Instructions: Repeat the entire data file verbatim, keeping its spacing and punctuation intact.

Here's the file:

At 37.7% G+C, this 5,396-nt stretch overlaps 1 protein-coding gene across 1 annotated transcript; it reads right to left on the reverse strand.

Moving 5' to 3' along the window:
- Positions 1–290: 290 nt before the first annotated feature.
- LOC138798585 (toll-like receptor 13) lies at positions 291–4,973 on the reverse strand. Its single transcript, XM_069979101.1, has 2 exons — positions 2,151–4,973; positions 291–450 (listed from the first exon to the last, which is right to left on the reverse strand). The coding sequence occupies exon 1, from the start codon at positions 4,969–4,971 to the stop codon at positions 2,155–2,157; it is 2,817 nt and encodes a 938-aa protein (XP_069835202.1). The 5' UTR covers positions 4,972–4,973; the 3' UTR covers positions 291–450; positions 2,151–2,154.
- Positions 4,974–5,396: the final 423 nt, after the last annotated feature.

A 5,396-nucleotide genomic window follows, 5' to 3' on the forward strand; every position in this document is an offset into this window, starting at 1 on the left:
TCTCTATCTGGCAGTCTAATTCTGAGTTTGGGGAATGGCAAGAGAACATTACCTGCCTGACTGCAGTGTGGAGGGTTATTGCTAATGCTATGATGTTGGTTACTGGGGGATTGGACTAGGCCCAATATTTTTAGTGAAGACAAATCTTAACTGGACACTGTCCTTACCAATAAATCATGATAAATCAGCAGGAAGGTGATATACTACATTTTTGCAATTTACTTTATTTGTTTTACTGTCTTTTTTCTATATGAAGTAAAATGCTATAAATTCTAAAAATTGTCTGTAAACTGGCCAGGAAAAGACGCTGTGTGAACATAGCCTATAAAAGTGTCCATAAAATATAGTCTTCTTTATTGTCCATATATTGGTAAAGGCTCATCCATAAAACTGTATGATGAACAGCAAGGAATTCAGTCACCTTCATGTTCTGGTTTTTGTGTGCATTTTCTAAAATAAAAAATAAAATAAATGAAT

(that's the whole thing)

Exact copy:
At 37.7% G+C, this 5,396-nt stretch overlaps 1 protein-coding gene across 1 annotated transcript; it reads right to left on the reverse strand.

Moving 5' to 3' along the window:
- Positions 1–290: 290 nt before the first annotated feature.
- LOC138798585 (toll-like receptor 13) lies at positions 291–4,973 on the reverse strand. Its single transcript, XM_069979101.1, has 2 exons — positions 2,151–4,973; positions 291–450 (listed from the first exon to the last, which is right to left on the reverse strand). The coding sequence occupies exon 1, from the start codon at positions 4,969–4,971 to the stop codon at positions 2,155–2,157; it is 2,817 nt and encodes a 938-aa protein (XP_069835202.1). The 5' UTR covers positions 4,972–4,973; the 3' UTR covers positions 291–450; positions 2,151–2,154.
- Positions 4,974–5,396: the final 423 nt, after the last annotated feature.

A 5,396-nucleotide genomic window follows, 5' to 3' on the forward strand; every position in this document is an offset into this window, starting at 1 on the left:
TCTCTATCTGGCAGTCTAATTCTGAGTTTGGGGAATGGCAAGAGAACATTACCTGCCTGACTGCAGTGTGGAGGGTTATTGCTAATGCTATGATGTTGGTTACTGGGGGATTGGACTAGGCCCAATATTTTTAGTGAAGACAAATCTTAACTGGACACTGTCCTTACCAATAAATCATGATAAATCAGCAGGAAGGTGATATACTACATTTTTGCAATTTACTTTATTTGTTTTACTGTCTTTTTTCTATATGAAGTAAAATGCTATAAATTCTAAAAATTGTCTGTAAACTGGCCAGGAAAAGACGCTGTGTGAACATAGCCTATAAAAGTGTCCATAAAATATAGTCTTCTTTATTGTCCATATATTGGTAAAGGCTCATCCATAAAACTGTATGATGAACAGCAAGGAATTCAGTCACCTTCATGTTCTGGTTTTTGTGTGCATTTTCTAAAATAAAAAATAAAATAAATGAAT